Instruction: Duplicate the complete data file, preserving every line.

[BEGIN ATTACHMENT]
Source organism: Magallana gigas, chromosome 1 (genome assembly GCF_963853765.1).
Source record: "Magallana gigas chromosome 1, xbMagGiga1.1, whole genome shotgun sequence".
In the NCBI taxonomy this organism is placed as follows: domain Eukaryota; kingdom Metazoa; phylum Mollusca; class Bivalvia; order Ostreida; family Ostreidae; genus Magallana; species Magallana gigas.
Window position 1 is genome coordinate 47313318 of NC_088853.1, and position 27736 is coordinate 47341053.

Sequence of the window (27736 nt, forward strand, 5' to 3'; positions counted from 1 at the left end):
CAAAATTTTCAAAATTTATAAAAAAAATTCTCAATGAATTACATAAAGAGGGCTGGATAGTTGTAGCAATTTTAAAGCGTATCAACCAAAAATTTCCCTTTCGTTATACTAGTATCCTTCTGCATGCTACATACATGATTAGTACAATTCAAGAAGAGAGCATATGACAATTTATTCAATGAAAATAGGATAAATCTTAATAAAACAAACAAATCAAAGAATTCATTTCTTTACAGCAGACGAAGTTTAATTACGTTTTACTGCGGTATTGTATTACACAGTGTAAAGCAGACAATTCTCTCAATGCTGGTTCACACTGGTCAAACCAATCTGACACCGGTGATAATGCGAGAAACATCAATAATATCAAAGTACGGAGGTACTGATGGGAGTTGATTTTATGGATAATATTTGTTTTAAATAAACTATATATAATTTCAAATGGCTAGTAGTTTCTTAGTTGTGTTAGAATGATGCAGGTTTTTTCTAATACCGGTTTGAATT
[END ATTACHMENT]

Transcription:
Source organism: Magallana gigas, chromosome 1 (genome assembly GCF_963853765.1).
Source record: "Magallana gigas chromosome 1, xbMagGiga1.1, whole genome shotgun sequence".
In the NCBI taxonomy this organism is placed as follows: domain Eukaryota; kingdom Metazoa; phylum Mollusca; class Bivalvia; order Ostreida; family Ostreidae; genus Magallana; species Magallana gigas.
Window position 1 is genome coordinate 47313318 of NC_088853.1, and position 27736 is coordinate 47341053.

Sequence of the window (27736 nt, forward strand, 5' to 3'; positions counted from 1 at the left end):
CAAAATTTTCAAAATTTATAAAAAAAATTCTCAATGAATTACATAAAGAGGGCTGGATAGTTGTAGCAATTTTAAAGCGTATCAACCAAAAATTTCCCTTTCGTTATACTAGTATCCTTCTGCATGCTACATACATGATTAGTACAATTCAAGAAGAGAGCATATGACAATTTATTCAATGAAAATAGGATAAATCTTAATAAAACAAACAAATCAAAGAATTCATTTCTTTACAGCAGACGAAGTTTAATTACGTTTTACTGCGGTATTGTATTACACAGTGTAAAGCAGACAATTCTCTCAATGCTGGTTCACACTGGTCAAACCAATCTGACACCGGTGATAATGCGAGAAACATCAATAATATCAAAGTACGGAGGTACTGATGGGAGTTGATTTTATGGATAATATTTGTTTTAAATAAACTATATATAATTTCAAATGGCTAGTAGTTTCTTAGTTGTGTTAGAATGATGCAGGTTTTTTCTAATACCGGTTTGAATT